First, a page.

A: Yes. I do his hair. If you want to call me a hair stylist, that's your choice [laughs]. It's not so much a styling, is it, as damage control.
Q: How did you get the job?
A: Ah, there's a tale, isn't it? [Pauses.]
Q [After a few minutes]: So. There's a tale. Where is the tale?
A: What tail? My goodness, he has no tail. I couldn't style that.
Q: Tale. Story. You said--
A: Of course. Dear, I'm so exhausted I don't know my tails from my tales. What was the que--oh. My goodness. How did I become his hair, as you put it, stylist. Funny thing about that. I was working in a shop downtown, and one day he just walks in. I was doing some girl's hair, and we were chatting it up like we were friends from years back, and in he walks. Stands in the doorway with a bewildered look on his face like he'd just seen Marley on the doorknob. I says to the girl, I says "There's a man who ain't never seen the light of day"--on account of his pallor, you know-- "there's a man ain't never seen the light of day." And she said back, "Watch the scissors, love. You've got them in my ear."
Q: He was pallid?
A: Then? Yes. It was the early '80s, you know. Everyone was pallid. It was fashionable then to look like you were diseased. Then of course, you were diseased, and it was suddenly fashionable to look healthy, which meant tanning and rouge and the like. He didn't like rouge, so we went with a shellac coating. But that was later.
Q: So he came in...?
A: Yes. He stood in the door. I remember it like it was two days ago. He was confused, and almost apologetic as he stood there. It was a windy spring day it was, and he had on a coat much too thick for the day but the coat billowed around him and I says to the girl in my chair, "I'm sorry dear. I'll get you a tissue." Because she was bleeding from the ear I'd poked the scissors into. And she says back, "Pah. It's nothing, love, don't worry about it. Get a load of the guy standing in the door with that thick coat on." And so we laughed a bit. Because of the coat.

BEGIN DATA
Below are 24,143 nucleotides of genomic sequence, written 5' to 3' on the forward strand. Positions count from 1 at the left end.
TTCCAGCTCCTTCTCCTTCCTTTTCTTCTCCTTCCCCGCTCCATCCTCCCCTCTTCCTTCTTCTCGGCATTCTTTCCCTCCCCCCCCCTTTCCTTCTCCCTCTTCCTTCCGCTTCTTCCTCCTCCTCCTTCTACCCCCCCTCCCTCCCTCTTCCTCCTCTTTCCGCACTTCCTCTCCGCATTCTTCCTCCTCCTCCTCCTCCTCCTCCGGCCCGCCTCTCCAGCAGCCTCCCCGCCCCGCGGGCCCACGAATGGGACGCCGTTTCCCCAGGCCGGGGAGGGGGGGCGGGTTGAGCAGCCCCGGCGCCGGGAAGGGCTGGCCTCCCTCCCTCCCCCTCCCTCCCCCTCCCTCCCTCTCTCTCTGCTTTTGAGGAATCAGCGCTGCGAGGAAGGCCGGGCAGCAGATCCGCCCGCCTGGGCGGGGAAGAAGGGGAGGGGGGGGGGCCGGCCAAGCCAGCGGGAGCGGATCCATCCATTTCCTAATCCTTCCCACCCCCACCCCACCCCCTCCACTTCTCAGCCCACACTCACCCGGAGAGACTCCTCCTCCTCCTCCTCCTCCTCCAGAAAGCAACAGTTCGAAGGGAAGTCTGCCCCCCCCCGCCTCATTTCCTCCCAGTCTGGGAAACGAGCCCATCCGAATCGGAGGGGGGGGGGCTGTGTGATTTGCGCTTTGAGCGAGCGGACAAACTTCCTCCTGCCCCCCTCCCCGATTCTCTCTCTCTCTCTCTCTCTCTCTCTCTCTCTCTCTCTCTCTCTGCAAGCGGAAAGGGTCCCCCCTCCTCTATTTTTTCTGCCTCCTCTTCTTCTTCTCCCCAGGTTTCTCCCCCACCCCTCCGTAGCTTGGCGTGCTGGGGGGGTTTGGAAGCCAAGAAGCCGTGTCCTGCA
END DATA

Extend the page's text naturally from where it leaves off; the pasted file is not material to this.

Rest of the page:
Q: All you noticed about him was his coat?
A: Coat? Who thinks about such things when you see a man who has hair like a stripped wheat field?
A: The wind was blowing his lack of hair around like it hated him. I says to the girl, "That coat ought to protect him from--"
Q: About his hair...?
A: Ai, never seen anything like it. It was a single strand, wrapped around his skull. Coiled like a snake, it was, but in the wind it came loose. It shot out from his head like a narwhal's tusk.
Q: So it was rigid?
A: It was just windy. A feather would've been a bullet in the wind that day.
Q: Did he say anything to you? I mean, he's standing in the door. You've made a customer deaf in one ear with your scissors. Was it just silence, or after all this bluster, did he say something like, "My hair needs repair"?
A: Ah, I see what you're getting at. I'm the hair stylist to the President, ain't I, and you want to know how I came to be just that.
Q: Well. I mean. That is the reason I'm here.
A: Under advisement, I've been told I'm not to answer any questions.
Q: But you agreed to speak to--
A: I never touched Boris Yeltsin's head.
Q: I didn't ask--
A: Kellyanne Conway is a lovely woman, delightful. Great head of hair on her, that one.
Q: So he's standing in the door--
A: And there we'll leave him. Pish off, dear.